‘The people that I tend to have speaking in my books have a momentary emergence, like someone getting out of the sea and standing on a rock for a minute and sort of looking around, and for whatever reason they can see where they are. They can see themselves and they can see what’s around them and say what it is. The times that one can do that in life—it’s probably not that many.’

– Rachel Cusk, The Art of Fiction No. 246, The Paris Review

‘Winter comes: the days are brief and pale, the sea retracted as though into unconsciousness. The coldly silvered water turns quietly on the shingle. There are long nights of stars and frost, and in the morning frozen puddles lie like little smashed mirrors in the road. We sleep many hours, like people recovering from an operation. Pain is so vivid, yet the stupor of recovery is such that pain’s departure often goes unnoticed. You simply realise, one day, that it has gone, leaving a curious blank in the memory, a feeling of transitive mystery, as though the person who suffered is not – not quite – the same as the person who now walks around well. Another compartment has been created, this one for keeping odds and ends in, stray parts of experience, questions for which the answers were never found.’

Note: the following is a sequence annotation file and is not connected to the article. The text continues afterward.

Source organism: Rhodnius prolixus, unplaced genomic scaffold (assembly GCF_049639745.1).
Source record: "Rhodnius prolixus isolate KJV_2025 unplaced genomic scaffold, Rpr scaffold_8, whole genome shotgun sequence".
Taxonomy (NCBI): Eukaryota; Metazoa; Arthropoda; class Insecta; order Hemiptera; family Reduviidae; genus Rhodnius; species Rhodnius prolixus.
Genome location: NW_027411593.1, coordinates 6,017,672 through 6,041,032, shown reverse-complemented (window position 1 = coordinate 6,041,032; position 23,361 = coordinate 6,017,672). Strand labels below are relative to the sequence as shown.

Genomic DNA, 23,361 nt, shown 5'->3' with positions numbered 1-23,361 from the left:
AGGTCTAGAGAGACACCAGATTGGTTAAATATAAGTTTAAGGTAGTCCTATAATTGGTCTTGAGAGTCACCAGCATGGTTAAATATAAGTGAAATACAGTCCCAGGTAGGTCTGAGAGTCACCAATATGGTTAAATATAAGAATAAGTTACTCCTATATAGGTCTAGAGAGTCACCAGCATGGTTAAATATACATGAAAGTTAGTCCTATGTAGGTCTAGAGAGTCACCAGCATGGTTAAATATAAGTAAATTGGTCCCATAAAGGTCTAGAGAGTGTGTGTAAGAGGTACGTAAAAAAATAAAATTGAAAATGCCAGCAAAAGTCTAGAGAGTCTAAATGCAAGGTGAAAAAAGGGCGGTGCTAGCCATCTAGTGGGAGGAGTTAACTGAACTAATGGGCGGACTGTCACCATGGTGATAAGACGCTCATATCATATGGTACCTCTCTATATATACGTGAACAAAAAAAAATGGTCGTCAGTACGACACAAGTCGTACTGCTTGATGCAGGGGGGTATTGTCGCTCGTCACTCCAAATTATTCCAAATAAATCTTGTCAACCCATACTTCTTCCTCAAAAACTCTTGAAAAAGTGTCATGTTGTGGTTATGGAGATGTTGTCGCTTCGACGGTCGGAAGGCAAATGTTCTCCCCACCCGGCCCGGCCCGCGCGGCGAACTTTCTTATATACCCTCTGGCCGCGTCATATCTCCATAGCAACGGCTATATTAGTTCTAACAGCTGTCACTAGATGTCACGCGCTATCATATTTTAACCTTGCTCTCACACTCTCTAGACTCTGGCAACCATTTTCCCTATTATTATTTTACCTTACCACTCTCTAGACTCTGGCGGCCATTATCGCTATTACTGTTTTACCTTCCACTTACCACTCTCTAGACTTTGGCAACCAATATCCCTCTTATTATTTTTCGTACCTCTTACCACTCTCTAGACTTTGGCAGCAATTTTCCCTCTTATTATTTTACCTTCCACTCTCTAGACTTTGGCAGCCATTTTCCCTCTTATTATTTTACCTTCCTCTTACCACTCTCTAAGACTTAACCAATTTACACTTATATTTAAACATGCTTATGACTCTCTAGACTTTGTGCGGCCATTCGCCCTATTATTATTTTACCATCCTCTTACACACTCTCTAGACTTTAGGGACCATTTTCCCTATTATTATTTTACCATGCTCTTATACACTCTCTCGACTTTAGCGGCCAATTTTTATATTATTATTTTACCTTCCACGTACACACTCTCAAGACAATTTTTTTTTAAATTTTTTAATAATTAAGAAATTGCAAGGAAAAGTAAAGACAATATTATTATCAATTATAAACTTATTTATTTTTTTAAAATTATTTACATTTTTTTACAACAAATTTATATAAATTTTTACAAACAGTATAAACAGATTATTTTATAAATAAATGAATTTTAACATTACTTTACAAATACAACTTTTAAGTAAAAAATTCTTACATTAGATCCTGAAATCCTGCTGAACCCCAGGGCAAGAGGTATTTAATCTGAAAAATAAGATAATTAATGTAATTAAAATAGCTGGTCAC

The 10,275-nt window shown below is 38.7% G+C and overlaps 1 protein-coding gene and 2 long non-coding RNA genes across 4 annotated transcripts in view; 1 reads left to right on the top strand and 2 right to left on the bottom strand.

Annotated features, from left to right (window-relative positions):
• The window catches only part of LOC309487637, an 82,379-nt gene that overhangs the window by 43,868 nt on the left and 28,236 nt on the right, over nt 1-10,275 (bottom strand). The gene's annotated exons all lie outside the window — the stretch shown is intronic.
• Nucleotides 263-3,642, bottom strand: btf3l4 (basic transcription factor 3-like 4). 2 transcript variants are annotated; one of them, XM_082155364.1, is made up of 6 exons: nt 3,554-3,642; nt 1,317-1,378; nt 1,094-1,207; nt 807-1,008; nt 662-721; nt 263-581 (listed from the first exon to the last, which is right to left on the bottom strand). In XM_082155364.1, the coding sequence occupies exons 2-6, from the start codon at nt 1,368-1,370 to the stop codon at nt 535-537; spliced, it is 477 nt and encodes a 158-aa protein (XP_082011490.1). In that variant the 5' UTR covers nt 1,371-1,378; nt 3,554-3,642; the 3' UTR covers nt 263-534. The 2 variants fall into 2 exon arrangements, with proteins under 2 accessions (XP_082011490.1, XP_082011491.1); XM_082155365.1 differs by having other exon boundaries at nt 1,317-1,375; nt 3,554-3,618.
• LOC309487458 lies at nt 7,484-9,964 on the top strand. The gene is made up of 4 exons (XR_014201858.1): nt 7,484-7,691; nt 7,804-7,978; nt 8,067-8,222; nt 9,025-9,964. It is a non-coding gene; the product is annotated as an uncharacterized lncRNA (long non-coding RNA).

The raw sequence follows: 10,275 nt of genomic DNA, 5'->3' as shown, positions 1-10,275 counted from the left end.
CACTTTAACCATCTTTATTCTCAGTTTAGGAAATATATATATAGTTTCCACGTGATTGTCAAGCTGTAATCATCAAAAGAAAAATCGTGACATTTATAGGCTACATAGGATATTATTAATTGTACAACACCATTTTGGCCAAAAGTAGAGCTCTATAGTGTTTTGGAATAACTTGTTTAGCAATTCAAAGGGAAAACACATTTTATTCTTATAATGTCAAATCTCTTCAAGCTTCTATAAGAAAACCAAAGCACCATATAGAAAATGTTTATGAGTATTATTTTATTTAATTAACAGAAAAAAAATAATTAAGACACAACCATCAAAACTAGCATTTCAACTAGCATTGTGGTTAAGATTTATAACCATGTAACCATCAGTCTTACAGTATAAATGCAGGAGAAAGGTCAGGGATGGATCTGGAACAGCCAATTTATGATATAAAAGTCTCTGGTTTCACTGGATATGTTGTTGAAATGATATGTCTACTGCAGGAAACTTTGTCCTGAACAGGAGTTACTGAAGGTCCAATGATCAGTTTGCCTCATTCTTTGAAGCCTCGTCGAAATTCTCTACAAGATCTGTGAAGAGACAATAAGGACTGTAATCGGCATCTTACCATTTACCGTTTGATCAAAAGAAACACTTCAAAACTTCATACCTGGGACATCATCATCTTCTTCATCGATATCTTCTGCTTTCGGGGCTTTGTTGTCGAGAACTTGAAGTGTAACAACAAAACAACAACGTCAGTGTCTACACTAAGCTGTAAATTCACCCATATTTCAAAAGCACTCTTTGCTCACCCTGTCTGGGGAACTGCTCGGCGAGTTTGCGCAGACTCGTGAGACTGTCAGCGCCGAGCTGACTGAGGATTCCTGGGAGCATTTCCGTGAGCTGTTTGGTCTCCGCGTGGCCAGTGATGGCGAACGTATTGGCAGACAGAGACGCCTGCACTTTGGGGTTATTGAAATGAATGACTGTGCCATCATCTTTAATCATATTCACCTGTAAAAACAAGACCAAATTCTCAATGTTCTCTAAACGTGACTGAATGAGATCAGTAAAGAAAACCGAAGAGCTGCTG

– Rachel Cusk, Aftermath, Coventry